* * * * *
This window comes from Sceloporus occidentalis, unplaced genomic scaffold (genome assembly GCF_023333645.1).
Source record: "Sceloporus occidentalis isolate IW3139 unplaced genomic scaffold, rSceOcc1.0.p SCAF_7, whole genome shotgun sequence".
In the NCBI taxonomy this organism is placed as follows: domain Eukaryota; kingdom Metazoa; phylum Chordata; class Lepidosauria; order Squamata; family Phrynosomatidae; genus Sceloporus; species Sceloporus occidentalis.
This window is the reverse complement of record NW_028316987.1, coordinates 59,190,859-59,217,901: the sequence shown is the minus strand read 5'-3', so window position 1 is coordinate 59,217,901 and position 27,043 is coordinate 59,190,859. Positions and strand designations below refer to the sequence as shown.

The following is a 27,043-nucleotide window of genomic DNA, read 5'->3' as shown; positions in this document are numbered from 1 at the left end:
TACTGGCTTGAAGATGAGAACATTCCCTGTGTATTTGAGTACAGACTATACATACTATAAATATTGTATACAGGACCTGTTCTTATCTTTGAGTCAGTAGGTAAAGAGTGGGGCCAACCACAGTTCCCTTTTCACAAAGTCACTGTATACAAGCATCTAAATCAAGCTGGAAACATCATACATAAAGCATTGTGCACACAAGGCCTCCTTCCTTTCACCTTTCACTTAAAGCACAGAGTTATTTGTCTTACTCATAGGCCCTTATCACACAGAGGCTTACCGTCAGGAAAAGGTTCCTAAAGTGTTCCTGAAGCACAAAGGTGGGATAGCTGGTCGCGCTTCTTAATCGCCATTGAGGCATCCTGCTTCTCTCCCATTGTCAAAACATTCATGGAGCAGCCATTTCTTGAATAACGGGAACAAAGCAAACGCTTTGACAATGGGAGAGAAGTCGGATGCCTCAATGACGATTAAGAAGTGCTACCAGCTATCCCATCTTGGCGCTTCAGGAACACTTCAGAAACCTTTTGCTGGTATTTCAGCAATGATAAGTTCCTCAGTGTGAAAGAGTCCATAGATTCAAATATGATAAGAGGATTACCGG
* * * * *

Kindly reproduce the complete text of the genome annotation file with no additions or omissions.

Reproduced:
This window comes from Sceloporus occidentalis, unplaced genomic scaffold (genome assembly GCF_023333645.1).
Source record: "Sceloporus occidentalis isolate IW3139 unplaced genomic scaffold, rSceOcc1.0.p SCAF_7, whole genome shotgun sequence".
In the NCBI taxonomy this organism is placed as follows: domain Eukaryota; kingdom Metazoa; phylum Chordata; class Lepidosauria; order Squamata; family Phrynosomatidae; genus Sceloporus; species Sceloporus occidentalis.
This window is the reverse complement of record NW_028316987.1, coordinates 59,190,859-59,217,901: the sequence shown is the minus strand read 5'-3', so window position 1 is coordinate 59,217,901 and position 27,043 is coordinate 59,190,859. Positions and strand designations below refer to the sequence as shown.

The following is a 27,043-nucleotide window of genomic DNA, read 5'->3' as shown; positions in this document are numbered from 1 at the left end:
TACTGGCTTGAAGATGAGAACATTCCCTGTGTATTTGAGTACAGACTATACATACTATAAATATTGTATACAGGACCTGTTCTTATCTTTGAGTCAGTAGGTAAAGAGTGGGGCCAACCACAGTTCCCTTTTCACAAAGTCACTGTATACAAGCATCTAAATCAAGCTGGAAACATCATACATAAAGCATTGTGCACACAAGGCCTCCTTCCTTTCACCTTTCACTTAAAGCACAGAGTTATTTGTCTTACTCATAGGCCCTTATCACACAGAGGCTTACCGTCAGGAAAAGGTTCCTAAAGTGTTCCTGAAGCACAAAGGTGGGATAGCTGGTCGCGCTTCTTAATCGCCATTGAGGCATCCTGCTTCTCTCCCATTGTCAAAACATTCATGGAGCAGCCATTTCTTGAATAACGGGAACAAAGCAAACGCTTTGACAATGGGAGAGAAGTCGGATGCCTCAATGACGATTAAGAAGTGCTACCAGCTATCCCATCTTGGCGCTTCAGGAACACTTCAGAAACCTTTTGCTGGTATTTCAGCAATGATAAGTTCCTCAGTGTGAAAGAGTCCATAGATTCAAATATGATAAGAGGATTACCGG